Chefs Alma Alcocer-Thomas and Jeff Martinez have long been Austin rock stars by helming the kitchens at El Chile Group restaurants. Alcomar is their supergroup, combining both their names and their love for simple coastal Mexican cooking. Need one more reason to applaud? Their seven-days-a-week happy hour features discounts on everything from oysters to margaritas.
Beloved by families, hipsters, and OG South Austin hippies alike, Bouldin Creek Cafe is the beating heart of Austin. Their generously portioned vegetarian fare will sate even the most carnivorous diner, while never treating vegans and the gluten-free crowd like they’re an afterthought. From the tasty chickpea “chikn salad” sandwich to the hearty soul food plate, this is unpretentious dining for the people.
1900 S. First
Austin’s latest draw for Outdoor Voices-clad brunchers is known for being a bit of a splurge, but reliable in taste and health nut-approved dishes like grain bowls, avocado toast, and poke. The interior is California chic and offers a perfect backdrop to highly ’grammable dishes that are also delicious enough to look past the girl standing on her chair at the next table over to get the perfect shot of her beet toast.
1603 S. Congress
When we want surf and turf, we head to South Congress regardless of the time of day. Yellowfin ceviche and Wagyu tartare at brunch? Sure! A few East Coast oysters before an award-winning cheeseburger for lunch? Why not? A Gulf shrimp cocktail appetizer and the Berkshire pork chop for dinner … YAS! The combinations are endless and keep Central Standard in regular rotation. The boozy house cocktails are icing on this decadent cake.
1603 S. Congress
You can tell this is a McGuire Moorman joint from the moment you see the servers’ custom printed wrap dresses and red chambray shirts. But that doesn’t mean that Elizabeth Street is all style and no substance. Their contemporary takes on Vietnamese cuisine balance ngũ vi in innovative ways. Check out the bánh mì, filled with everything from short rib and kimchi to makrut lime fried chicken.
1501 S. First
Although Texas’ obsession with south-of-the-border eats usually only extends as far as Mexico’s southern border, Four Brothers’ Venezuelan food truck is here to prove they can hang with the cool kids. Their patacones, arepas, and empanadas are so good, they might even convince Austinites to cheat on their beloved tacos. Maybe.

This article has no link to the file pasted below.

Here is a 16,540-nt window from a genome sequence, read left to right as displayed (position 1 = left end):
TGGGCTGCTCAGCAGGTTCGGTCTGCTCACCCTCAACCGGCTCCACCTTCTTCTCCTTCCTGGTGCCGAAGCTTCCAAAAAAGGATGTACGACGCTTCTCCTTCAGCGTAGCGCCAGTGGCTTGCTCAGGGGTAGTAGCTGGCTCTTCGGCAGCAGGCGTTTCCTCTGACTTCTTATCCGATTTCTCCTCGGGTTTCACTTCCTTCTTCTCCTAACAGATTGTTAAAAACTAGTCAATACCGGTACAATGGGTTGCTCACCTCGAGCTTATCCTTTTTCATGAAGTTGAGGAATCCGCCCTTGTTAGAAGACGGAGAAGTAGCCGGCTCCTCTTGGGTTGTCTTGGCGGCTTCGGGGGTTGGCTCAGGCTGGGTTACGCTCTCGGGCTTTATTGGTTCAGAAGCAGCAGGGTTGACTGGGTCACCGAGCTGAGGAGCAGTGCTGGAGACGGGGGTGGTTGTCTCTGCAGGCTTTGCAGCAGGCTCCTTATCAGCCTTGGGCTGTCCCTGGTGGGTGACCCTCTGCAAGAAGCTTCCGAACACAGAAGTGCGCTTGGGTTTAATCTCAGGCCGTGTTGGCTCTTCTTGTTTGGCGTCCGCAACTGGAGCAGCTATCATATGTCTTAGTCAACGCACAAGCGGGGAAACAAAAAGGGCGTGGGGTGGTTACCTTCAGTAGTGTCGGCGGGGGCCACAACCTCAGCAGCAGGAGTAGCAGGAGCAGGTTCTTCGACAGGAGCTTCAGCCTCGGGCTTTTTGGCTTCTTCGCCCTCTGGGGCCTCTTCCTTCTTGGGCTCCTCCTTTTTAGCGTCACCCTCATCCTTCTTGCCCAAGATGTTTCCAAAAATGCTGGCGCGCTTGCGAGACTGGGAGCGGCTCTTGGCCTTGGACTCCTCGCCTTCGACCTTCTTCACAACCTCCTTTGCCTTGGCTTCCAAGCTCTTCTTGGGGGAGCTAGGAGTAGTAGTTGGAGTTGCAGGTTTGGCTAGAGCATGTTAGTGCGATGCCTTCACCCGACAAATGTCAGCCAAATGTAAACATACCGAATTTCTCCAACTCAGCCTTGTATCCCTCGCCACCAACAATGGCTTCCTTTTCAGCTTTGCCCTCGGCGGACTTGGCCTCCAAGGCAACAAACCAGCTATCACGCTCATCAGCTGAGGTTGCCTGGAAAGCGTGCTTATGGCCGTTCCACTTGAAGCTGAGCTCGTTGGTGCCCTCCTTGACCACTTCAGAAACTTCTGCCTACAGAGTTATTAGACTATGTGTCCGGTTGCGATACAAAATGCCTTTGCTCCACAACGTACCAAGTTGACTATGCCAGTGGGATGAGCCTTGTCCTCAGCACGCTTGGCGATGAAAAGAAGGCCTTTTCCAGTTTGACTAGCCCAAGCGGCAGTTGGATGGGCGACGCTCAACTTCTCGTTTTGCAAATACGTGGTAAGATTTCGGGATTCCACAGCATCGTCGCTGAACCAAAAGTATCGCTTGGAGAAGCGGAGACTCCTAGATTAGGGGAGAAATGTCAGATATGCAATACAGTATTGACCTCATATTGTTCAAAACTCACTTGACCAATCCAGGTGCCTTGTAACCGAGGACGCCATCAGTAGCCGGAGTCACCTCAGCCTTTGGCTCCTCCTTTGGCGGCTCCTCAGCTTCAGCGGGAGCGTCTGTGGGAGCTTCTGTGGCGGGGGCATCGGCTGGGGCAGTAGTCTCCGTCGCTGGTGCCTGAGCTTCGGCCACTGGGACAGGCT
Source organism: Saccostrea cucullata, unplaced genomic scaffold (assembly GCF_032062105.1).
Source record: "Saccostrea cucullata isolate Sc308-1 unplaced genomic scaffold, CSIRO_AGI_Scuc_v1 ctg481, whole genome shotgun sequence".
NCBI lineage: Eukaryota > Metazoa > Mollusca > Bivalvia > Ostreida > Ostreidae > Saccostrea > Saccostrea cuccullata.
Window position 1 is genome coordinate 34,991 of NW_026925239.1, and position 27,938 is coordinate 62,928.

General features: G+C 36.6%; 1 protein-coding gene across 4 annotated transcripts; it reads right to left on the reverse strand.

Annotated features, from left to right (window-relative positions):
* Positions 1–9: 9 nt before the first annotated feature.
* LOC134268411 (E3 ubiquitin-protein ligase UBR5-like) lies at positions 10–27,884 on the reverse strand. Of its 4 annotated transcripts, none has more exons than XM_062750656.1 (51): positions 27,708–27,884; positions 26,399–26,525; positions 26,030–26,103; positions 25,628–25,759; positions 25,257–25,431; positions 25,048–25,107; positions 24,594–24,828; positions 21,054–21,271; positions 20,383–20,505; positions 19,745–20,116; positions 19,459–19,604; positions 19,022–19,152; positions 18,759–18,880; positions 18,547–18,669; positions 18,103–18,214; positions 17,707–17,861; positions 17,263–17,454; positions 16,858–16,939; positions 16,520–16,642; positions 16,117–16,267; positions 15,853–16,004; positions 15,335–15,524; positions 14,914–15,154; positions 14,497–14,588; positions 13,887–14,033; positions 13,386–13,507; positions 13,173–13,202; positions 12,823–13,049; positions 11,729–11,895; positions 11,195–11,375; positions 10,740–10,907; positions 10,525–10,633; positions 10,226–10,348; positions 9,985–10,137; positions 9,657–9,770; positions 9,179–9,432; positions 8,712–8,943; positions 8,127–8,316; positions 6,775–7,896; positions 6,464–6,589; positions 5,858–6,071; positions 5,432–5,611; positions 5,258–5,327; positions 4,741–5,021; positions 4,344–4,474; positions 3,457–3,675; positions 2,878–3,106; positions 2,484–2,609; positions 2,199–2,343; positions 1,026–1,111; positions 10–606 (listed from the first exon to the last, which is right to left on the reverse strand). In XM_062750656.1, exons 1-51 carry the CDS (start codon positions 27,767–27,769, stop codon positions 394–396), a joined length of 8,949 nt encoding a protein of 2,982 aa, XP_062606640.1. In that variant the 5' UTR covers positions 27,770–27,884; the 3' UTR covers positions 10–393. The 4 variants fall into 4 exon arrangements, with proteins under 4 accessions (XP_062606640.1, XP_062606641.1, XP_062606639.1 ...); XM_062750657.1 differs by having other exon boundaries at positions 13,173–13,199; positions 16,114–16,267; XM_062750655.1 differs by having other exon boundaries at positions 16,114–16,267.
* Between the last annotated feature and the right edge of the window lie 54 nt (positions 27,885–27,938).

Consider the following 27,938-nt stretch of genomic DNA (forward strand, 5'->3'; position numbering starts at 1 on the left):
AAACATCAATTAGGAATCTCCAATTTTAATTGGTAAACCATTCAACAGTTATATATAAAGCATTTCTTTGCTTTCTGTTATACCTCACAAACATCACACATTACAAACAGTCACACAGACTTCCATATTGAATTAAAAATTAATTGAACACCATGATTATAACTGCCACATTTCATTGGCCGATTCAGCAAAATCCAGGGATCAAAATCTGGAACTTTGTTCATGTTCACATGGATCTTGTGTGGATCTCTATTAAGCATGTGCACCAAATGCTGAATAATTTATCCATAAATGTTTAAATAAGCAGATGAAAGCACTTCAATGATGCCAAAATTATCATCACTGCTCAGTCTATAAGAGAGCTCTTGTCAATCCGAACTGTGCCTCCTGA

1720 Barton Springs Rd.
Fresa’s on South First adds a touch of refinement to a menu that expands upon the original drive-through’s taco and roasted chicken offerings. In the outdoor dining area, it’s low-key chill with kids clambering on a playscape nearby. Indoors is a sleek, modern space accented with pops of serape color. Sit and stay awhile, or take some tacos to go.
1703 S. First
Hopdoddy keeps customers coming back long after they checked the casual eatery off their bucket list. And it’s for good reason. Their juicy burgers feature patties made of everything from bison to black bean, the green chile queso fries are to die for, and their shakes are the perfect ending to a delicious meal (that’s if you still have any room left in your stomach).
1400 S. Congress Ste. A-190
The ace-in-the-hole of this charming SoCo corner? June Rodil, the affable wine guru with whom the restaurant shares a name. Of course that means an adventurous wine list ranging from affordable to exquisite and diverse enough to accommodate a world of bold flavor in the cuisine. The real surprise is that an eatery filled with so many chic details can still feel like a neighborhood cafe.
1722 S. Congress
We just love it when our favorite restaurants truly support our area farmers. Lenoir’s locally sourced “hot weather food” is inspired by what we – and cultures in similar latitudes – eat. The intimate dining room’s prix fixe menu is constantly changing based on the season, so every visit impresses anew. The wine list and garden happy hour are equally divine.
1807 S. First